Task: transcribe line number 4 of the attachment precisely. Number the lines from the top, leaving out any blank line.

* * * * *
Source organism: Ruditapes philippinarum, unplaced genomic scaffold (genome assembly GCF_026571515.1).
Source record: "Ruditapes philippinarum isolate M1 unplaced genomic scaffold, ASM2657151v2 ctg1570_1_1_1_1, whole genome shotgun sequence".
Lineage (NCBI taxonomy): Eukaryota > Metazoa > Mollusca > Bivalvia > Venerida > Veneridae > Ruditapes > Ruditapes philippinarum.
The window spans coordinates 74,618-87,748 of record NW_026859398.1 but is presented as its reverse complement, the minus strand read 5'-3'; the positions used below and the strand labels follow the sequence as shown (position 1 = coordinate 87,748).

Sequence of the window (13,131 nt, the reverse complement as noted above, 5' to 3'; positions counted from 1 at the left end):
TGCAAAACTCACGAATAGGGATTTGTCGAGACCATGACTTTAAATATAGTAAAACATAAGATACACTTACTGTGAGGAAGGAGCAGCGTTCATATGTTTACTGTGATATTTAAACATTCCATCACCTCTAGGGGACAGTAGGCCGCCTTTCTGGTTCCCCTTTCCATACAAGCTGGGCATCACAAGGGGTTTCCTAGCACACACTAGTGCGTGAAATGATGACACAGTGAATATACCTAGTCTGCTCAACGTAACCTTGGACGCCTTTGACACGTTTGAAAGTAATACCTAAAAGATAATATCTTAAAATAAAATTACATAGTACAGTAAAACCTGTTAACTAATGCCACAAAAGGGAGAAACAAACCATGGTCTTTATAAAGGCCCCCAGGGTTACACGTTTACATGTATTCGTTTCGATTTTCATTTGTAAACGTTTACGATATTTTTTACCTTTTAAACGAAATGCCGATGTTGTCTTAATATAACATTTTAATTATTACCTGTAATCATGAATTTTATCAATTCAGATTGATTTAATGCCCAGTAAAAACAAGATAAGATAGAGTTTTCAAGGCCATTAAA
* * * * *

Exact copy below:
The window spans coordinates 74,618-87,748 of record NW_026859398.1 but is presented as its reverse complement, the minus strand read 5'-3'; the positions used below and the strand labels follow the sequence as shown (position 1 = coordinate 87,748).